Elite-only races will be held around St James's Park and first ever virtual London Marathon for masses
After months of intensive work and consultation with London’s authorities, organisers today confirmed the plans for The 40th Race on Sunday 4 October 2020.
Elite races for men, women and wheelchair athletes will take place on an enclosed looped course in St James’s Park in a secure biosphere (a contained safe environment like that of Formula 1 and England cricket) and times will be eligible for Olympic qualification.
The long-awaited head-to-head between Eliud Kipchoge (Kenya) and Kenenisa Bekele (Ethiopia) will headline the men’s race and world record holder Brigid Kosgei (Kenya) heads the women’s field. Manuela Schär (Switzerland) and David Weir (GBR) lead the wheelchair fields. There will be no spectator access to maintain the biosphere but BBC Sport plans to broadcast eight hours of coverage during the day. (Please note: access to most of St James’s Park will be maintained for local residents and park users.)
Everyone with a place in the 2020 event will still have the chance to take part in The 40th Race by running the famous 26.2 mile marathon distance from home or anywhere in the world on the course of their choice. All finishers will receive the coveted finisher medal and New Balance finisher T-shirt. In addition, all runners and charities will also be able to defer their place to a future London Marathon – in 2021, 2022 or 2023.
In 2021, the London Marathon will move from its usual April date to Sunday 3 October to give the best chance for the mass race to return in 2021.
“We have been working for months on a number of different scenarios with the health and safety of our runners, our charities, our sponsors, our volunteers, our medics, our communities and our city always our priority,”said Hugh Brasher, Event Director of the Virgin Money London Marathon. “We had detailed plans to deliver a socially distanced mass participation event – either a run or a walk – and we were planning to utilise new technology to do this. We were looking to use a revolutionary technology using Bluetooth and ultra wideband ranging, which is about to be launched worldwide.”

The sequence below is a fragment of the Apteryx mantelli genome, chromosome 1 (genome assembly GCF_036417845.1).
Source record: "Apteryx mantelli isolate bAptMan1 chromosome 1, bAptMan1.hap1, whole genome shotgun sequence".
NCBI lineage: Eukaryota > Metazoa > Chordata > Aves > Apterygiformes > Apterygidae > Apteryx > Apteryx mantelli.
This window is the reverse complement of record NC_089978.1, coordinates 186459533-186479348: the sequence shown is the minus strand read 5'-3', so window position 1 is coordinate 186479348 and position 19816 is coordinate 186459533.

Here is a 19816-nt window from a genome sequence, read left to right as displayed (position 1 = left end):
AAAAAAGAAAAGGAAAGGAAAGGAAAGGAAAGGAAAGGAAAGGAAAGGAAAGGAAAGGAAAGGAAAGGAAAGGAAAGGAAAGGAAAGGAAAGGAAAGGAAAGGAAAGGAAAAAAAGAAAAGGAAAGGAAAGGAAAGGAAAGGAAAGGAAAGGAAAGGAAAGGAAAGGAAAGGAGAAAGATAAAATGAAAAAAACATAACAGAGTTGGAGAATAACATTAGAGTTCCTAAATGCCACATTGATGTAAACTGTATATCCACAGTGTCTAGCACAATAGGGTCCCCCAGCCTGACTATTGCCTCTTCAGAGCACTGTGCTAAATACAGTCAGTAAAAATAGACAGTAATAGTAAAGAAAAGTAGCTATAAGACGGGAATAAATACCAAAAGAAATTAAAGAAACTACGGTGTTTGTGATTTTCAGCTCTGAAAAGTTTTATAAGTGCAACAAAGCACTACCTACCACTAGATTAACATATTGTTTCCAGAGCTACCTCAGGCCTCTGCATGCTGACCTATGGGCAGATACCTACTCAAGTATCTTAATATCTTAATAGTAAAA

"This would have enabled us to accurately monitor every participant’s distance from each other, work out if the participant spent more than 15 minutes within 1.5 metres (or any distance we set) of anyone else and then contact them post-event if anyone had informed us that they had contracted Covid-19 in the two weeks after the event.
“The biggest challenges were not those involving participants but the multiple issues of managing spectators, ensuring the emergency services had access across London with the recent changes to the roadscape, the increased likelihood of a second spike that has led to the recent cancellation of spectator trials at major events and the ongoing concern about the pressure even a reduced size mass participation marathon might put on the NHS.
“Despite all our efforts, the fantastic support from all of our partners and the progress that has been made on planning for the return of smaller mass participation events that are not on the roads, it has not been possible to go ahead with a mass socially distanced walk or run.